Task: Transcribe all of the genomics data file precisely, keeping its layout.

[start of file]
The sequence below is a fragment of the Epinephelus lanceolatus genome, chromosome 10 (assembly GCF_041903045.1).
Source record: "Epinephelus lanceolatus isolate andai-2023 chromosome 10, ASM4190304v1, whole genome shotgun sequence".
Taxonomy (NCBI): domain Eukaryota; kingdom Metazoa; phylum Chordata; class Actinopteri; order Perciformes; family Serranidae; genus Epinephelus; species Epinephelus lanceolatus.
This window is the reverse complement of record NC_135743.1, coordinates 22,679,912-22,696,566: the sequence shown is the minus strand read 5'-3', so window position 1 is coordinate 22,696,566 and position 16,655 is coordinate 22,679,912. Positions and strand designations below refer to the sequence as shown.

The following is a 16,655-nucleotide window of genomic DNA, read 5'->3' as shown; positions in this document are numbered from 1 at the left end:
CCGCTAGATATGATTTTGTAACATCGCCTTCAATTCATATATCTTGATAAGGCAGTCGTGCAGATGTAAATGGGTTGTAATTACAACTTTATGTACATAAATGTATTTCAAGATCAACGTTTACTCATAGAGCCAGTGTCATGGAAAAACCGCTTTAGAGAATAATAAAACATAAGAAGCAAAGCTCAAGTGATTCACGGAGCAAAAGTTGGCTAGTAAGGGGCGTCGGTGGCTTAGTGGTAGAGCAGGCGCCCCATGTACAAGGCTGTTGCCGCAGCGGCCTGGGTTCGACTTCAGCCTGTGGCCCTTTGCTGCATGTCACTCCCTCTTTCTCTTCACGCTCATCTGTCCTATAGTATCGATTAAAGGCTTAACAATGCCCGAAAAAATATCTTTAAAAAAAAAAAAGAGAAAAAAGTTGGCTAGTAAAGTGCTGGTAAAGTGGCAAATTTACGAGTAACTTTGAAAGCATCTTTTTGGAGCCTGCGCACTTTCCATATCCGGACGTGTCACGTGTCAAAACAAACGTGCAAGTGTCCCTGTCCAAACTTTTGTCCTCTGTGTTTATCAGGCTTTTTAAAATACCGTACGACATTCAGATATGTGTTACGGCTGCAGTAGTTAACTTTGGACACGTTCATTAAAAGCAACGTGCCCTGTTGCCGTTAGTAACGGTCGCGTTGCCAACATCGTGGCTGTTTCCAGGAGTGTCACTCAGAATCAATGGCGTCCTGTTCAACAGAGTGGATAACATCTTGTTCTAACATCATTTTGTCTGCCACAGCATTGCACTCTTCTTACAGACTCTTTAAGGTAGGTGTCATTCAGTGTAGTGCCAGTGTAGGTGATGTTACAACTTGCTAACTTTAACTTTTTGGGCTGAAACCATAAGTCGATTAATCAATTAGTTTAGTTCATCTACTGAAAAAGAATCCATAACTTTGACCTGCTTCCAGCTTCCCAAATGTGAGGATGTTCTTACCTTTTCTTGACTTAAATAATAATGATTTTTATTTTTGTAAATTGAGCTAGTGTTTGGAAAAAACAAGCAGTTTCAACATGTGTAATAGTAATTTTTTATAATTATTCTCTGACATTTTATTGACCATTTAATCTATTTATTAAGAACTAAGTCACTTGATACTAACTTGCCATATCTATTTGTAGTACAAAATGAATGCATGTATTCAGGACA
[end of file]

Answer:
The sequence below is a fragment of the Epinephelus lanceolatus genome, chromosome 10 (assembly GCF_041903045.1).
Source record: "Epinephelus lanceolatus isolate andai-2023 chromosome 10, ASM4190304v1, whole genome shotgun sequence".
Taxonomy (NCBI): domain Eukaryota; kingdom Metazoa; phylum Chordata; class Actinopteri; order Perciformes; family Serranidae; genus Epinephelus; species Epinephelus lanceolatus.
This window is the reverse complement of record NC_135743.1, coordinates 22,679,912-22,696,566: the sequence shown is the minus strand read 5'-3', so window position 1 is coordinate 22,696,566 and position 16,655 is coordinate 22,679,912. Positions and strand designations below refer to the sequence as shown.

The following is a 16,655-nucleotide window of genomic DNA, read 5'->3' as shown; positions in this document are numbered from 1 at the left end:
CCGCTAGATATGATTTTGTAACATCGCCTTCAATTCATATATCTTGATAAGGCAGTCGTGCAGATGTAAATGGGTTGTAATTACAACTTTATGTACATAAATGTATTTCAAGATCAACGTTTACTCATAGAGCCAGTGTCATGGAAAAACCGCTTTAGAGAATAATAAAACATAAGAAGCAAAGCTCAAGTGATTCACGGAGCAAAAGTTGGCTAGTAAGGGGCGTCGGTGGCTTAGTGGTAGAGCAGGCGCCCCATGTACAAGGCTGTTGCCGCAGCGGCCTGGGTTCGACTTCAGCCTGTGGCCCTTTGCTGCATGTCACTCCCTCTTTCTCTTCACGCTCATCTGTCCTATAGTATCGATTAAAGGCTTAACAATGCCCGAAAAAATATCTTTAAAAAAAAAAAAGAGAAAAAAGTTGGCTAGTAAAGTGCTGGTAAAGTGGCAAATTTACGAGTAACTTTGAAAGCATCTTTTTGGAGCCTGCGCACTTTCCATATCCGGACGTGTCACGTGTCAAAACAAACGTGCAAGTGTCCCTGTCCAAACTTTTGTCCTCTGTGTTTATCAGGCTTTTTAAAATACCGTACGACATTCAGATATGTGTTACGGCTGCAGTAGTTAACTTTGGACACGTTCATTAAAAGCAACGTGCCCTGTTGCCGTTAGTAACGGTCGCGTTGCCAACATCGTGGCTGTTTCCAGGAGTGTCACTCAGAATCAATGGCGTCCTGTTCAACAGAGTGGATAACATCTTGTTCTAACATCATTTTGTCTGCCACAGCATTGCACTCTTCTTACAGACTCTTTAAGGTAGGTGTCATTCAGTGTAGTGCCAGTGTAGGTGATGTTACAACTTGCTAACTTTAACTTTTTGGGCTGAAACCATAAGTCGATTAATCAATTAGTTTAGTTCATCTACTGAAAAAGAATCCATAACTTTGACCTGCTTCCAGCTTCCCAAATGTGAGGATGTTCTTACCTTTTCTTGACTTAAATAATAATGATTTTTATTTTTGTAAATTGAGCTAGTGTTTGGAAAAAACAAGCAGTTTCAACATGTGTAATAGTAATTTTTTATAATTATTCTCTGACATTTTATTGACCATTTAATCTATTTATTAAGAACTAAGTCACTTGATACTAACTTGCCATATCTATTTGTAGTACAAAATGAATGCATGTATTCAGGACA